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Financial planner brings warmth, common sense to Yellow Ribbon

  • Published
  • By Senior Master Sgt. Raymond Sarracino
  • Secretary of the Air Force Office of Public Affairs

Financial management classes drew standing-room only attendance last weekend at the final Air Force Reserve Yellow Ribbon Reintegration training event of the year.


“The choices a couple makes today will impact them in five years,” said instructor Kristy Tubbs. “This can be a loan for a vehicle or an investment. Either way, they need to be on the same page or the outcome can be disastrous.”


Tubbs, a private financial counselor, is wife of Col. Richard S. Tubbs, vice commander of the 439th Airlift Wing at Westover Air Reserve Base, Massachusetts. Her sessions, which focus on helping couples work together to achieve financial success, are the scene of the beginnings of many success stories.


Tubbs said that she knows of at least 12 couples who had either already divorced -- or were on the verge of it – before attending her training as part of Yellow Ribbon, which promotes the well-being of reservists and their families by connecting them with resources before and after deployments.


The unique challenges military families face is what led Tubbs to her career and helps explain why she is so passionate about Yellow Ribbon. She already had a profession as a marriage counselor when her husband joined the military more than 26 years ago. She said that most of their disagreements involved finances, which prompted her to head back to school to pursue a degree in finance. Tubbs offers one-on-one counseling to military families for free.


“It’s what’s important to me. I had to learn about deployment on my own. Things are different today, but reservists still don’t have as easy access to resources, so I try to help that,” she said.


Her affiliation with the Yellow Ribbon program began in 2010 and her “7 Steps to 7 Figures” seminars are well attended.


“People are hungry for advice and assistance,” she said.


Two of those people, Maj. Robert Hammontree and his wife, Brandy Ann, of Little Rock, Arkansas, were happy with the information they received at the most recent Yellow Ribbon training weekend.


Robert is a C-130 navigator with the 913th Airlift Group at Little Rock AFB, and when he isn’t flying, he and Brandy Ann run their family’s restaurants.


“We don’t want money problems to affect our family’s future,” he said. “With sound planning we can worry less about money and focus more on what’s important.”


They have two teenage sons and two pizza restaurants which afford them little time to focus on financial planning.

“We took this class because we want to be ready in case of a deployment,” Brandy Ann said. “This isn’t a passive activity, you have to think and act in unison. We’re always planning ahead.”


Tubbs said that the financial challenges the Hammontrees face are similar to many of the military families she meets. She recommends that families begin their road to financial success by taking three steps:


- Establish a family success motto such as, “We will stay debt-free in order to follow our financial dreams.”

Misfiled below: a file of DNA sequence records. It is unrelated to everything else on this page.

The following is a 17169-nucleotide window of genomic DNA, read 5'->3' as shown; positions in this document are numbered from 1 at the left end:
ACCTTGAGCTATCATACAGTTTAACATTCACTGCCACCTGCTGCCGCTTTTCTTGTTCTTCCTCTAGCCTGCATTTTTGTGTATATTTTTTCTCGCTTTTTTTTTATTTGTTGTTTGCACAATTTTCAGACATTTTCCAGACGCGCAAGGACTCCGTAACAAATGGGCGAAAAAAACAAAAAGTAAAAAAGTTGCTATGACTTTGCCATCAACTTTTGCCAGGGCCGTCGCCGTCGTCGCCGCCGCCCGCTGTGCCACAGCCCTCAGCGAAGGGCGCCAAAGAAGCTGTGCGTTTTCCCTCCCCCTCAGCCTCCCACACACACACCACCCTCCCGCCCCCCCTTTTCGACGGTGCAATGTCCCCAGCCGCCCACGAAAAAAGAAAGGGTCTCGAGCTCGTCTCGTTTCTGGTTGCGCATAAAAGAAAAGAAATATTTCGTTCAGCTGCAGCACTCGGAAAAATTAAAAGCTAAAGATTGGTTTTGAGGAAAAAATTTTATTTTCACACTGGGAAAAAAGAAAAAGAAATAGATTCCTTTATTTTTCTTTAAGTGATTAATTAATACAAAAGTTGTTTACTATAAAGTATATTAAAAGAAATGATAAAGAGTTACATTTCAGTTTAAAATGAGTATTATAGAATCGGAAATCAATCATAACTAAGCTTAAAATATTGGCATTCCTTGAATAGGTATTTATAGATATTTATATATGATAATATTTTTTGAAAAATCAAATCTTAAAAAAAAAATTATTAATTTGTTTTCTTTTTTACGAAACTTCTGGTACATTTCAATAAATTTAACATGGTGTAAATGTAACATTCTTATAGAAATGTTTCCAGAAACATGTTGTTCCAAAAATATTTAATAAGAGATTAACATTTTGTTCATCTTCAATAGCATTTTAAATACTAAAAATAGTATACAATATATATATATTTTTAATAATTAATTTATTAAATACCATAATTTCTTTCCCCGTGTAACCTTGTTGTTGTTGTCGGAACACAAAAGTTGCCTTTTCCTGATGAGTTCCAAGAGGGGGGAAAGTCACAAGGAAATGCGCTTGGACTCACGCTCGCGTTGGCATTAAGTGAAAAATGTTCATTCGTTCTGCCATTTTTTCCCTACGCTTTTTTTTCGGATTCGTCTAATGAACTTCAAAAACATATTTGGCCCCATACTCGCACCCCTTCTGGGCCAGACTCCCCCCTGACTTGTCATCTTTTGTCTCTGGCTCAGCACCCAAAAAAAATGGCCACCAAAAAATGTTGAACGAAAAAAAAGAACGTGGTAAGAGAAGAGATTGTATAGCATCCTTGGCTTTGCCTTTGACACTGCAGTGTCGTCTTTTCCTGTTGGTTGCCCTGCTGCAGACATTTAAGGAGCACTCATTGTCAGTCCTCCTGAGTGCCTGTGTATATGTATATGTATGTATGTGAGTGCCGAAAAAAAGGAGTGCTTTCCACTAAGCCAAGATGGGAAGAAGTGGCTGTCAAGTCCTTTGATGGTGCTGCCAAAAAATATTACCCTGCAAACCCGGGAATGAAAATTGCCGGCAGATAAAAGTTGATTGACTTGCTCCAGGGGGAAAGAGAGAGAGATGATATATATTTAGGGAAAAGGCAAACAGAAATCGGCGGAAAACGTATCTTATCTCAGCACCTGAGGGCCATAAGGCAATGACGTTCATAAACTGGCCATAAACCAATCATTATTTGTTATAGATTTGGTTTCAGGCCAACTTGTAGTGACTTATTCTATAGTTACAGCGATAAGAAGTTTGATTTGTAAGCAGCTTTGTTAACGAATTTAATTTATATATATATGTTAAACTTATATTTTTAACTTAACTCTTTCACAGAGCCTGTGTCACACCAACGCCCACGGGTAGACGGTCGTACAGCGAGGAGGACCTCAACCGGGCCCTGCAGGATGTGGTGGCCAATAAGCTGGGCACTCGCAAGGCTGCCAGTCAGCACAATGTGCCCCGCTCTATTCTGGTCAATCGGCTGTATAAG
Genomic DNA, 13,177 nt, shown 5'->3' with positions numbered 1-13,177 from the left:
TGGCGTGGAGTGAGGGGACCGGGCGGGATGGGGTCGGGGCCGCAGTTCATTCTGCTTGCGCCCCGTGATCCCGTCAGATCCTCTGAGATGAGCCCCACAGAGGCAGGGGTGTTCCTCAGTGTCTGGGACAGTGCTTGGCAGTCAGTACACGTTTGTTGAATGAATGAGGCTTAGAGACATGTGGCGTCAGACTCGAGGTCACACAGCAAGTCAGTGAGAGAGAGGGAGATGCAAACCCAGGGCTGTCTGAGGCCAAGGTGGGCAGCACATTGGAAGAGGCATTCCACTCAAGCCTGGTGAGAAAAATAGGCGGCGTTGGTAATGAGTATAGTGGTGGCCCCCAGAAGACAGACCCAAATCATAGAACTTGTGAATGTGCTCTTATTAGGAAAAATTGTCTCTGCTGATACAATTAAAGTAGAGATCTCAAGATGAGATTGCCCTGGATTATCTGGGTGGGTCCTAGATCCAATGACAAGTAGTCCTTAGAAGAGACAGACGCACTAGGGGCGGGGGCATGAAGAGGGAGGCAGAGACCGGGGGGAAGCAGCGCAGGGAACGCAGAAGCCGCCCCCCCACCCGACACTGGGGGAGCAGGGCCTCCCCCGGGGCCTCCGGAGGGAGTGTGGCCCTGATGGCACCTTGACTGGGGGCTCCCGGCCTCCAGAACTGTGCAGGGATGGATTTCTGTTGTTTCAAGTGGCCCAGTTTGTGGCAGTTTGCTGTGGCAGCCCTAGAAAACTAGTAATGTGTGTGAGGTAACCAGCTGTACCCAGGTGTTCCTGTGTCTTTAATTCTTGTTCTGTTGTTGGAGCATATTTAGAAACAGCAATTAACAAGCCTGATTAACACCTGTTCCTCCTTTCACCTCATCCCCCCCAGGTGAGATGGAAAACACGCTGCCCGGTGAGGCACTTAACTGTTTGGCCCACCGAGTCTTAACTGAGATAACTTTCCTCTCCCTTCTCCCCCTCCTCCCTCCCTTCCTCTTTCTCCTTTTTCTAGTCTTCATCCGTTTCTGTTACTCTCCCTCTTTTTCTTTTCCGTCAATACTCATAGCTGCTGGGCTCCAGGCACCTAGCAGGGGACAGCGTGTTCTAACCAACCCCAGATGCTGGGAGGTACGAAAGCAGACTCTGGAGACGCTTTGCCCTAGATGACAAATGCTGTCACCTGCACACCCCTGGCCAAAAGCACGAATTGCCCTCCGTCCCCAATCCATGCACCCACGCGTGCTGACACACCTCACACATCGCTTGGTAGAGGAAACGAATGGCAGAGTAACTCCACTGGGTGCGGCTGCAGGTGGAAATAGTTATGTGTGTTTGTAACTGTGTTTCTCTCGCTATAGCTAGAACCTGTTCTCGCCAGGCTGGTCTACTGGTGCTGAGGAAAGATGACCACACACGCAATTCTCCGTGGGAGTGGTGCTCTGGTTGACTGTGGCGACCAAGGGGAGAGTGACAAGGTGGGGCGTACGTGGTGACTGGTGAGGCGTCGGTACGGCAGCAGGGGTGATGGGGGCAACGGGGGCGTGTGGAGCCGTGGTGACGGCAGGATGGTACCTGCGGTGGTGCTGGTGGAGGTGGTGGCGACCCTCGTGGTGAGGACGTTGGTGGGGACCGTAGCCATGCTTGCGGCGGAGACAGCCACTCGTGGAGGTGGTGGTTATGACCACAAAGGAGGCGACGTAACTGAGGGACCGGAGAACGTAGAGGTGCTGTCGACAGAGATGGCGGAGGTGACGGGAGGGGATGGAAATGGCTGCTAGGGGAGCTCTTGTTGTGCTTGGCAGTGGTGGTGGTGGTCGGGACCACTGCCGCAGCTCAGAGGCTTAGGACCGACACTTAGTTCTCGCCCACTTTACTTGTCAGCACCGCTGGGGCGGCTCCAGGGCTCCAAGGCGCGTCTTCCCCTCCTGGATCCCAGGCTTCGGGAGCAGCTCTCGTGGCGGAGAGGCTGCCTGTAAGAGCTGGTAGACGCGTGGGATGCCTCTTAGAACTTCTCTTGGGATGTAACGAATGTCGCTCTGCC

- Create deployment financial goals. Families should create an alternate budget to follow during deployments.


- Restore and repair your family’s credit. A good credit score not only affords you access to necessities, it can also reduce how much you pay for borrowing money, as well as lowering the cost of items like auto insurance, Tubbs said.


“It’s really exciting when people come through post-deployment having followed a plan and accomplished their goals,” she said.


However, this isn’t always the case. A 2012 Kansas State University study, “Examining the Relationship Between Financial Issues and Divorce,” concluded that financial disagreements were the single strongest indicator of a couple’s likelihood to separate.


When families are out of sync with their spending habits it can wreak havoc on day-to-day living. An example Tubbs shares is her story of an Airman who had deployed to Afghanistan and purchased an expensive motorcycle through an overseas purchase program. When the servicemember returned home, the family returned to their pre-deployment spending plan, and realized that the motorcycle was creating a hardship. They faced a decision whether to keep the vehicle and sacrifice somewhere else, or sell it and stick to the original plan. The family eventually sold the motorcycle, but its purchase had an adverse impact on their financial plan.


“I get that deployers sacrifice a great deal, and it’s OK to reward themselves when they come home, but a couple needs to be on the same page in order to accomplish their goals,” she said.


While challenges are prevalent, Tubbs added that her success stories are the reason she remains so passionate about helping Yellow Ribbon participants. When one couple left a seminar, she was convinced that they weren’t committed to sticking to a plan. She believed that their commitment to the relationship was tenuous at best. When the same couple returned to her seminar months later following a deployment, they gave her an envelope with the specific instructions that she not open it until the end of the weekend.


“I opened it and found torn up pieces of paper. When I put the pieces together it was their divorce papers,” she said. “They wanted me to know that my seminar had helped them put their relationship back together. That’s why I do this (counseling) for free.”